like the Cake Ace on Food Network
and he apologizes, Honey, honey,
honey, for the nothing wrong he did,
and by the time you get to Elephant & Castle
you don’t feel like eating—the host
who seats you didn’t want to come to work
tonight, and your weeping
doesn’t help, and everyone in the restaurant
wonders if your date attacked you
or if your parents have cancer—so you go
to the basement, find a urinal, still leaking
from your eyes, and stare at a poster of red
double-decker buses in London, and that should cheer
you up, and you start talking
to yourself in a British accent
because sometimes you don’t have a bloody clue
why the fuck you’re crying.

Anthony DiPietro is a Rhode Island native who worked for 12 years in community-based organizations that addressed issues such as violence, abuse, and income inequality. In 2016, he moved to New York to join Stony Brook University as a candidate for a creative writing MFA and now teaches undergraduate courses. A graduate of Brown University with honors in creative writing, his poems have appeared or are forthcoming in The American Journal of Poetry, Anomaly, Assaracus, The Good Men Project, Helen, Rogue Agent, The Southampton Review, Talking River, and The Woman Inc. His website is

Breathable Air by Tracy Mitchell

To buy or sell water
was a preposterous thought
and somehow time accordioned
down its own found spaces like
a lost cutworm. Fuck the cocoon,
what I would give again
for night and space
and dew.



(First published in Poetry Circle.)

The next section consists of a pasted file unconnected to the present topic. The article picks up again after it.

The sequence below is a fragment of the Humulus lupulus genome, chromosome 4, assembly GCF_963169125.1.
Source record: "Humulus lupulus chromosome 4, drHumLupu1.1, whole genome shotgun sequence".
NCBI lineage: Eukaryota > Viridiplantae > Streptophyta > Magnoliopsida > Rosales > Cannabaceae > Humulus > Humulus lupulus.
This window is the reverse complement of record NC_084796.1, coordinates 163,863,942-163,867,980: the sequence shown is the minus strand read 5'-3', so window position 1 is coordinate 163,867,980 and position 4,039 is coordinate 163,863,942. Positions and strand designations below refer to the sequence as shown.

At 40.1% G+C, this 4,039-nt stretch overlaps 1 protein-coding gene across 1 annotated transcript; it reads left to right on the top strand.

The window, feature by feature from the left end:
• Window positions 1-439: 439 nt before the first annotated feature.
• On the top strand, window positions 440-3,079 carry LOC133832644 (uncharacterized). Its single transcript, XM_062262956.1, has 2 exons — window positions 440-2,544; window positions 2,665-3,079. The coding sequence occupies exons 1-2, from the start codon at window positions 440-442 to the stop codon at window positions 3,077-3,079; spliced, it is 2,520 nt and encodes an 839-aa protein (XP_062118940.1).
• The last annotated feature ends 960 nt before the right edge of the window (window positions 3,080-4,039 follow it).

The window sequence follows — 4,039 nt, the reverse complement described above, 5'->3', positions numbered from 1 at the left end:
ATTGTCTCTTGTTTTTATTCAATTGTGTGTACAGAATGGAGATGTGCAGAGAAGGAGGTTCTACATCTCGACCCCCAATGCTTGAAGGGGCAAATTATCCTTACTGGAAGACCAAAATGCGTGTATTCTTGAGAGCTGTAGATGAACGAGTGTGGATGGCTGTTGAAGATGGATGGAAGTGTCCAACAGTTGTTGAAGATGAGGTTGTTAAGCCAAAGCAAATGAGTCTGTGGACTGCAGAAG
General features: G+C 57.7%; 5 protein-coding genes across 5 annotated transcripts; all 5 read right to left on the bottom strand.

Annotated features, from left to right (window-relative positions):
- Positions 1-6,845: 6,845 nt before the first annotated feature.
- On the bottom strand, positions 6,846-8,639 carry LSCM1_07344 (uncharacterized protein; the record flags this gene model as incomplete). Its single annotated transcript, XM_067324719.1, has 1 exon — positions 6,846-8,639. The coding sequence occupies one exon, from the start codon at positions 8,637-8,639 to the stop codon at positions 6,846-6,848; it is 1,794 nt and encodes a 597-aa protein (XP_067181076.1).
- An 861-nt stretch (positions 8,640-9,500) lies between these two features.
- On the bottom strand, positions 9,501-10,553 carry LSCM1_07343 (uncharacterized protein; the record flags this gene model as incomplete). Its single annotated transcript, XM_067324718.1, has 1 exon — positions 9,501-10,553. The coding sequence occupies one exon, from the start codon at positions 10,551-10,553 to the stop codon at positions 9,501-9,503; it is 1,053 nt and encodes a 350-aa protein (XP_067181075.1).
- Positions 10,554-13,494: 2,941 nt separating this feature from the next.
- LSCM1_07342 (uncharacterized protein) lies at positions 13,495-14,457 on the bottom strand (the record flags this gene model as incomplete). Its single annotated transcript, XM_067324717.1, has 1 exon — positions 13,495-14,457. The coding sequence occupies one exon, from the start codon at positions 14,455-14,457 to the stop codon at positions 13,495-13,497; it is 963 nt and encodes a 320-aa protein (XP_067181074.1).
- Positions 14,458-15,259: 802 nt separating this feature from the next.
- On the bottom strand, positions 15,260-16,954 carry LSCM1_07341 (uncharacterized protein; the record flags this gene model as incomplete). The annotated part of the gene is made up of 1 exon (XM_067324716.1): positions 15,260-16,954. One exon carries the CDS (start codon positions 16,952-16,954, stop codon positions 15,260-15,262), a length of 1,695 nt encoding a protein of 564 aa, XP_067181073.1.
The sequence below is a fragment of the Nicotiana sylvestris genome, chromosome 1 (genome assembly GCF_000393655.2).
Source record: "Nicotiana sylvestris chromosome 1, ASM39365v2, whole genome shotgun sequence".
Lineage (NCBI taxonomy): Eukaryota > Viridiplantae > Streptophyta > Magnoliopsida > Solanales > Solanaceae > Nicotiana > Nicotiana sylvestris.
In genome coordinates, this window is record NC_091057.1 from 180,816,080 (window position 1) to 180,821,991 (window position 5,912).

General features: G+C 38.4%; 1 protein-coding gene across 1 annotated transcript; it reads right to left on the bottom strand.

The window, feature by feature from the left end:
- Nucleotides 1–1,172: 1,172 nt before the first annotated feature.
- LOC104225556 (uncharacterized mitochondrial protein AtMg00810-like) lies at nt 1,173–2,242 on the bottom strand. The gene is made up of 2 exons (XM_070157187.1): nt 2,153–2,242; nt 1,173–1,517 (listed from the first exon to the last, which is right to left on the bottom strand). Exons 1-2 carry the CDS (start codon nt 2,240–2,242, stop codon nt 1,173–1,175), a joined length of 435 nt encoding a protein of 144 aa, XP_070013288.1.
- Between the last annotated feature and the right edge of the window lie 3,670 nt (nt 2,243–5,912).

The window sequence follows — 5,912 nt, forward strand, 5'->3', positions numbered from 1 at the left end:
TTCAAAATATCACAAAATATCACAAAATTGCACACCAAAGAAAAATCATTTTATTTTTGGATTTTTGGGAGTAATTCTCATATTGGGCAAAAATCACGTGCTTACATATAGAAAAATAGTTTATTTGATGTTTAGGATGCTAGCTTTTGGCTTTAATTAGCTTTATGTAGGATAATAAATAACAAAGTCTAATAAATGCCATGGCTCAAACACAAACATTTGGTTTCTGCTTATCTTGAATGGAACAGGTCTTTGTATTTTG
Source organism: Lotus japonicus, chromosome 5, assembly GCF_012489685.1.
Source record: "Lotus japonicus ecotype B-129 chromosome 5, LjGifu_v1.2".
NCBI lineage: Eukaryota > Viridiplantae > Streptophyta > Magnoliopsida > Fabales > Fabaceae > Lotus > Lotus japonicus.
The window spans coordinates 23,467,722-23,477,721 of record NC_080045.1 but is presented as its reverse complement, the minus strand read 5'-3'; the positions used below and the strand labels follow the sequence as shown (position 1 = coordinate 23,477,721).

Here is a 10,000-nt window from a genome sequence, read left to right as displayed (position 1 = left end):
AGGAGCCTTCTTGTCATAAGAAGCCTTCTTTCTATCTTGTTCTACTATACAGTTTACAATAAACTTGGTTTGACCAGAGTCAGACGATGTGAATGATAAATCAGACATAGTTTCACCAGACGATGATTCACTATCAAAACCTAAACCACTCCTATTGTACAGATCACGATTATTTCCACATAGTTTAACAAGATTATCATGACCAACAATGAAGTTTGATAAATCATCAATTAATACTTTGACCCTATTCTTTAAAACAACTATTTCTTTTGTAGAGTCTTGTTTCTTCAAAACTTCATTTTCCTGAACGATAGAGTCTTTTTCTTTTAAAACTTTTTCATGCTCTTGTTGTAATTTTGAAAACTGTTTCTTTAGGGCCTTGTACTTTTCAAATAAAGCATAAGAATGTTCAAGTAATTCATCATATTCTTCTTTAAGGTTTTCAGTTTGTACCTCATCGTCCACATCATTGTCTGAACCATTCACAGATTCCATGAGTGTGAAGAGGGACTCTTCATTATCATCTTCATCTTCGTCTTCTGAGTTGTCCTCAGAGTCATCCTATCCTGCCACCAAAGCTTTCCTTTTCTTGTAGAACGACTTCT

Tracy Mitchell is a newly retired native Minnesotan, recently relocated to the splendor of Colorado. His free verse writing is largely inspired by the vagaries of this frail and transitory life. Fair game subject matter includes nature, ourselves, and each other. His best work has been imagined by the campfire in a clearing somewhere near sleep. He is a contributing member of Poetry Society of Colorado, MyWritersCircle, Writers Among Us, Poetry Circle, and PigPen Poetry Forum. His work has appeared in Lake Region Review, and the poetry anthology As the Kettle Wolf-Whistled.


Photograph by

Escape by Elinor Wylie

When foxes eat the last gold grape,
And the last white antelope is killed,
I shall stop fighting and escape
Into a little house I’ll build.

But first I’ll shrink to fairy size,
With a whisper no one understands,
Making blind moons of all your eyes,
And muddy roads of all your hands.

And you may grope for me in vain
In hollows under the mangrove root,
Or where, in apple-scented rain,
The silver wasp-nests hang like fruit.

(Elinor Wylie, 1885-1928.)

White Paper Poetree by Wren Tuatha

The paper this is written on holds
experiences. You never think
to ask. The trees, the centuries,
the violence. Ripping and bleach. Slaves
and workers who don’t know ease.

Flipping ocean waves and seeping petrol.

White and cleansed with poetry
so tidy and ordered the world
could never be raw.

All paper is mute, only crackling in hand,
the way of bowing pulp pines smacked
by atmosphere. The ink lets through
certain stories and some news.
And under our objects, pretty paper,
plastic and cotton, work slaves
we don’t see.



Previously published in Five:2:One Magazine.

Illustration: “The Road to Dividends,” artist unknown. 



Wren Tuatha (Califragile Editor). Wren’s poetry has appeared or is upcoming in The Cafe Review, Canary, Poetry Pacific, Peacock Journal, Coachella Review, Arsenic Lobster, Baltimore Review, Pirene’s Fountain, Loch Raven Review, Clover, Lavender Review, Autumn Sky Poetry Daily, and Bangalore Review. She’s also an editor at Wren and her partner, author/activist C.T. Lawrence Butler, herd skeptical goats on a mountain in California.